It’s one of the nation’s favourite drinks that even has its own day of celebration. We’re not talking about Coca-Cola or Guiness, but rather Gin and Tonic. With an assortment of flavours and hundreds of ingredient combinations, after some exploration, you’re bound to find your favourite.
There are, of course, many classic cocktails to choose from, whether that be a Martini or Margarita, Manhattan or Bloody Mary. But Gin and Tonic is different. Mainly because it’s easy to prepare but it’s also different because it has an interesting history and was once used to cure malaria.
But what is it inside this modest cocktail that makes it a cure to malaria?
Malaria has a long history in Europe but was eradicated in the 19th century and even then it wasn’t nearly as fatal as it was in more tropical locations. As Europeans established colonies in the tropical lands, they faced a mortal threat from diseases spread by mosquitoes.
In the seventeenth century, the Spanish had discovered that native people in what is now Peru used some form of bark to cure various “fevers”. This bark, stripped from the cinchona tree, proved to work well for malaria. The bark, dubbed ‘Jesuit’s bark’ quickly became a favoured treatment for malaria in Europe.
Whilst this discovery may seem rather primitive or troglodytic, at the time the current cure for malaria involved throwing the patient into a bush in the hope that he would run out quickly enough to ‘leave his fever behind’.
It later became clear that the cinchona bark could be used to treat malaria, as well as prevent it. The reason why this natural remedy worked was due to the bark’s active ingredient, quinine powder. Quinine is a powerful medicine that was shifted to the forefront of malaria prevention and treatment across Europe.
This drug became a vital part of maintaining good health across the British Empire. Soon, the British citizens and solders in India were using 700 tons of cinchona bark per year. Quinine powder kept the troops alive and allowed officials to survive in wet and low-lying regions of India where malaria was prevalent.
The only problem? Its taste.
In an effort to combat its bitter taste, British officials stationed in Indian took to mixing the powder with soda and sugar. As we know it today, the first version of ‘tonic water’ was born. It wasn’t until 1858 when Erasmus Bond introduced the brew commercially, at the same time that the British government expelled the East India Co. and took control of India.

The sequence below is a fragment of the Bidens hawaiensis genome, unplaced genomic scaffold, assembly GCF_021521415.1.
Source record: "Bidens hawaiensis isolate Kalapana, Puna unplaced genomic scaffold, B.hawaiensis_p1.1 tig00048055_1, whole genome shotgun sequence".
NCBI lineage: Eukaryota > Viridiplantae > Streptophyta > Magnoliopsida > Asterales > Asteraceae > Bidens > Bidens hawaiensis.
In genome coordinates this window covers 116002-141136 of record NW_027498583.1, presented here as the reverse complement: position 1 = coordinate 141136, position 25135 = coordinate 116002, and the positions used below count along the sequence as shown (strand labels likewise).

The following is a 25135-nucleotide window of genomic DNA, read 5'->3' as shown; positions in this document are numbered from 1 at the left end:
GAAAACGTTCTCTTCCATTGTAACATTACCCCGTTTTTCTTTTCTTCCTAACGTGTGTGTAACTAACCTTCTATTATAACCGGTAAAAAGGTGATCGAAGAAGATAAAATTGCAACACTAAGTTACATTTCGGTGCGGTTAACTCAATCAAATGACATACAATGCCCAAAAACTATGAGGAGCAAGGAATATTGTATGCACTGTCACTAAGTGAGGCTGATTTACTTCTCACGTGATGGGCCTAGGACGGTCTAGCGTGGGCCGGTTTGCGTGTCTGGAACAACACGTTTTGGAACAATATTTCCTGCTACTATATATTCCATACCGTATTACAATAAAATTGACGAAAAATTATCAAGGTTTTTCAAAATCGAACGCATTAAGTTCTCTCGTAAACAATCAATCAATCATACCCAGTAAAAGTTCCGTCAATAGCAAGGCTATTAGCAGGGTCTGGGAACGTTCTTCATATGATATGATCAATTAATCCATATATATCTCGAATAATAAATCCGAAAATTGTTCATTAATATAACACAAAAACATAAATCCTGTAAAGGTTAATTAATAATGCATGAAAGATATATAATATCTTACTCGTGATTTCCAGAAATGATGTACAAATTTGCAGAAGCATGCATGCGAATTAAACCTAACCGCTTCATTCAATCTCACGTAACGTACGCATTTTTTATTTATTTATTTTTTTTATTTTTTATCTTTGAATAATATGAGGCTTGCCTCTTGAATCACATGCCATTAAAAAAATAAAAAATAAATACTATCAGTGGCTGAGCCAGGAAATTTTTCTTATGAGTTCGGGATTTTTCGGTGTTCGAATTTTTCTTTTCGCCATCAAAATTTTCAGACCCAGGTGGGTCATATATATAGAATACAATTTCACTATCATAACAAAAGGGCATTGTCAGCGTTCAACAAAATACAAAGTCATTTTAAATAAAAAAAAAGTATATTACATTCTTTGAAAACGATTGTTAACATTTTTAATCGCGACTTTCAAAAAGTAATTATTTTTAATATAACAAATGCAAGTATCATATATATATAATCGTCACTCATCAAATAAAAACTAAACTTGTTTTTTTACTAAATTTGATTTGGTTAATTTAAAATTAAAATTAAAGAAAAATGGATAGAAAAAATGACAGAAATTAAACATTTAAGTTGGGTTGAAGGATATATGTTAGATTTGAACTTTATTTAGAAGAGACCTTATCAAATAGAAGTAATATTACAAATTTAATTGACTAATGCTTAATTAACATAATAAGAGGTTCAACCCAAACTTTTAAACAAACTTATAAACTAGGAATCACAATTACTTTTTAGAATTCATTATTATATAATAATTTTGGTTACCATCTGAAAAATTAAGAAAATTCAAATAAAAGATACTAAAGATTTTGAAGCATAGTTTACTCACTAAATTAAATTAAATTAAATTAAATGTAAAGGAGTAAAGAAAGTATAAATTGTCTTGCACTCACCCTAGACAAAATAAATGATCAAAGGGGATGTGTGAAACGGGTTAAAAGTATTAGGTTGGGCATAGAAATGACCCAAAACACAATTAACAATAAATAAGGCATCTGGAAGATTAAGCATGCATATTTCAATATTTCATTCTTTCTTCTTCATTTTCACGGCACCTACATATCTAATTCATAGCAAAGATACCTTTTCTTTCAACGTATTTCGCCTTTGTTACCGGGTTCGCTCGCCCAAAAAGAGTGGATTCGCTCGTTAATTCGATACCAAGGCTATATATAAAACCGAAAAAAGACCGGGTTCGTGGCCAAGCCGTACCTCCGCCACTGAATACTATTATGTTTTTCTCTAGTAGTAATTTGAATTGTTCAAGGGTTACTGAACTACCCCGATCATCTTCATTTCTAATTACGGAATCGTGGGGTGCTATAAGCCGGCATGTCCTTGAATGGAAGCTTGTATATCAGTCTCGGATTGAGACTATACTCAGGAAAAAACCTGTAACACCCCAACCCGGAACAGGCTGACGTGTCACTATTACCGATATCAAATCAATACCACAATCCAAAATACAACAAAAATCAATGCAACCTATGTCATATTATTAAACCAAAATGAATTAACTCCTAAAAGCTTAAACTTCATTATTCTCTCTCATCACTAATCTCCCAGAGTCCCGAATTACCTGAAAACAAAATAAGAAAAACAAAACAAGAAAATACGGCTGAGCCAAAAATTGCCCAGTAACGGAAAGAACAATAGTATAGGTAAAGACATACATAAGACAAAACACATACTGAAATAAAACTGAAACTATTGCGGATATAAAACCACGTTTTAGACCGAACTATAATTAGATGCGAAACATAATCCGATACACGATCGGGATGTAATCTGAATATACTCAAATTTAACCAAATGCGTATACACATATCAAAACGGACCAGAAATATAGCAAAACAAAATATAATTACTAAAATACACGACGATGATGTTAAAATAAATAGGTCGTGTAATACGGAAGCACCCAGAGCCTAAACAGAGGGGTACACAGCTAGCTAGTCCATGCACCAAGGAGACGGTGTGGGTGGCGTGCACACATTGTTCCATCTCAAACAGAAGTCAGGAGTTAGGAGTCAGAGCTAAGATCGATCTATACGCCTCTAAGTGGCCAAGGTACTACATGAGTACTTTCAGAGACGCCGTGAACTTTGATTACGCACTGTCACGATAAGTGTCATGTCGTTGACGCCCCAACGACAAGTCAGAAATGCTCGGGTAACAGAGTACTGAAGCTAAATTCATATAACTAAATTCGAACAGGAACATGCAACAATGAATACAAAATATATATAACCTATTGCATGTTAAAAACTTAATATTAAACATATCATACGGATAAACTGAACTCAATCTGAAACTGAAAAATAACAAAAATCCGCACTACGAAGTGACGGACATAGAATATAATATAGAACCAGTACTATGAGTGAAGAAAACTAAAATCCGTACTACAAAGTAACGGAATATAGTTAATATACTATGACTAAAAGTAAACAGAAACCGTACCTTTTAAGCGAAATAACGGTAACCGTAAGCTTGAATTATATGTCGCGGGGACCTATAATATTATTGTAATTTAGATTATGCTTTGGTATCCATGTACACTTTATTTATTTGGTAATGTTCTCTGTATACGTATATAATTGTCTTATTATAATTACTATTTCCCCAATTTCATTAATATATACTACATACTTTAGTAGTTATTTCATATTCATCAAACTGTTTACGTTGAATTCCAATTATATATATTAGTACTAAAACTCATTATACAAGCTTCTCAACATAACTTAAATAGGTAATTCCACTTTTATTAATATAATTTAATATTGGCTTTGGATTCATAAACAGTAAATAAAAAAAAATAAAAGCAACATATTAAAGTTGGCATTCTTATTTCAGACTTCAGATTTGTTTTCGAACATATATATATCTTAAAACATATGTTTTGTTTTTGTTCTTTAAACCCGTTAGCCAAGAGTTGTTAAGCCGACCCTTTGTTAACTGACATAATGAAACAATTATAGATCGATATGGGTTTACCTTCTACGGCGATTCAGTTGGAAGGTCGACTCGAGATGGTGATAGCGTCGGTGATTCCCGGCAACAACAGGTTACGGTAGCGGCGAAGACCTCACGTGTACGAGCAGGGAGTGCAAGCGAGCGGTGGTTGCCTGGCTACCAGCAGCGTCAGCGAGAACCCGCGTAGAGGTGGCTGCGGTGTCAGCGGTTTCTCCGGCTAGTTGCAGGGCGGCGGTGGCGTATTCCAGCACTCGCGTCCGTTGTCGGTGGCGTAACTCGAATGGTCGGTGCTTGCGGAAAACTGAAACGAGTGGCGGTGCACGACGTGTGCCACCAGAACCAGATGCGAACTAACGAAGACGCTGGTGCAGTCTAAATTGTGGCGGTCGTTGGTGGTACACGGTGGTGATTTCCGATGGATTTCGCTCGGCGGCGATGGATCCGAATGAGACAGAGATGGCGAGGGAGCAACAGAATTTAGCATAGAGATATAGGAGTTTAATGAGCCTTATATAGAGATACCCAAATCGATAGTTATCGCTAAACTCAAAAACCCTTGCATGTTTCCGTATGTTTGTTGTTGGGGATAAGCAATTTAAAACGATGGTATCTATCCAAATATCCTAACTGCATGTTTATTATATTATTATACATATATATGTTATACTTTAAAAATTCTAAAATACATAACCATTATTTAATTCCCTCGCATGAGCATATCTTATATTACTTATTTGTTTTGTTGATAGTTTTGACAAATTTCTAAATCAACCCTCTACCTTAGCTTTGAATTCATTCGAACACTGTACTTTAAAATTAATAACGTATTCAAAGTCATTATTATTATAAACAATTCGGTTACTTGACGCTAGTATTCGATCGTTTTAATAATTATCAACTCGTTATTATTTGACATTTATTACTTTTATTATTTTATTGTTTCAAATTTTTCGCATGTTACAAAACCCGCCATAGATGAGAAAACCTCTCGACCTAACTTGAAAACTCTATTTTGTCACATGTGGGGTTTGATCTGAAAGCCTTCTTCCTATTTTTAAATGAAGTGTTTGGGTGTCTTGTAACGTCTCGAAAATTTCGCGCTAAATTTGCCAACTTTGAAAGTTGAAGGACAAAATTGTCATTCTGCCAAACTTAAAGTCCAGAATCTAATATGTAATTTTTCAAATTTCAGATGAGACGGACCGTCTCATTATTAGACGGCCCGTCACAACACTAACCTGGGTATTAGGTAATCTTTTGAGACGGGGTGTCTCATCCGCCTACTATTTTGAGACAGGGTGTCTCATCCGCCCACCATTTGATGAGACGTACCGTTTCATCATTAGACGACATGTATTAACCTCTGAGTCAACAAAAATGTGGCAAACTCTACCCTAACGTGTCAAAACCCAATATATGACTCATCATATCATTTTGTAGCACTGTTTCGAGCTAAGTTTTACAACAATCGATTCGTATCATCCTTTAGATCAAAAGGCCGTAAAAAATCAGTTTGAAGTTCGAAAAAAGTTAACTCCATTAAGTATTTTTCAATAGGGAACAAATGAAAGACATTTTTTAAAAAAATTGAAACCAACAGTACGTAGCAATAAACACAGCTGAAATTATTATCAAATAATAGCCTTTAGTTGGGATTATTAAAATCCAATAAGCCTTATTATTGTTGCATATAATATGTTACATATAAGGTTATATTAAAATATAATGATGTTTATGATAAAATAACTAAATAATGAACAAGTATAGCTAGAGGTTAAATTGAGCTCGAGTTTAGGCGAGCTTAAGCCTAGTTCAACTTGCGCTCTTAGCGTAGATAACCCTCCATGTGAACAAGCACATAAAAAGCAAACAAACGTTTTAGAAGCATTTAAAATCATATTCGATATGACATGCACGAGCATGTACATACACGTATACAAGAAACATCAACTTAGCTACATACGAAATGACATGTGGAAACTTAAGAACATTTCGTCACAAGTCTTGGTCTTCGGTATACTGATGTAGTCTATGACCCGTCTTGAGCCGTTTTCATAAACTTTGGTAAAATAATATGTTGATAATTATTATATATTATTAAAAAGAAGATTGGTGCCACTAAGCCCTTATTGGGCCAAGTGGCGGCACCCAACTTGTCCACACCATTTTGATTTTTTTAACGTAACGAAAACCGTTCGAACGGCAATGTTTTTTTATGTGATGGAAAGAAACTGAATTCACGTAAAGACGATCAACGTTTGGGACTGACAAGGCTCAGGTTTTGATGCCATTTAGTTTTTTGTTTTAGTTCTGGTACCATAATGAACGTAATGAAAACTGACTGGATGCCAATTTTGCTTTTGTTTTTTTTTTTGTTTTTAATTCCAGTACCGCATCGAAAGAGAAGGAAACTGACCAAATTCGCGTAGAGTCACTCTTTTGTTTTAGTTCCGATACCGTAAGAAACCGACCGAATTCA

Bond’s new tonic was followed by the launch of Shweppes’ Indian Quinine Tonic, which was targeted at the growing market overseas. Indian Quinine Tonic and other commercial tonics proved a big hit in colonies overseas and, eventually, back in Britain.
It was only a matter of time before a colonial official took his daily dose of quinine tonic with a shot or, more often than not, two shots of gin. It was only natural to mix these two together instead of having a a bitter glass of tonic in the morning and a healthy gin ration in the afternoon.
And so the Gin and Tonic was born and its cool and crisp concoction could, as Churchill observed, start saving all those English lives.
Whilst we’re on the topic of Gin and Tonic, here are some of its other health benefits.
It’s natural. Gin’s main ingredient is Juniper berries, others include coriander, sage, cassia, nutmeg, rosemary, caraway and angelica root. Gin is essentially a herbal remedy.
It can help you to live a longer life. Gin can prevent heart disease which is quite intelligent, for a drink!
It will make you feel less bloated. Juniper berries increase production of urine which helps you to digest and pass water more easily and provide a short-term relief from any bloating feelings.
It could be good for your skin. Juniper berries are packed full of antioxidants that reduce wrinkles and promote healthy skin appearance.
Your insides will be soothed. As well as smoothing your skin, Juniper berries contain antioxidants that reduce inflammation and gas.
Who knew that Juniper berries could be so beneficial for our health!
So as you mix your next one, whatever flavour it might be, remember its curious history and consider whether it is a drink, or a drug in your hand.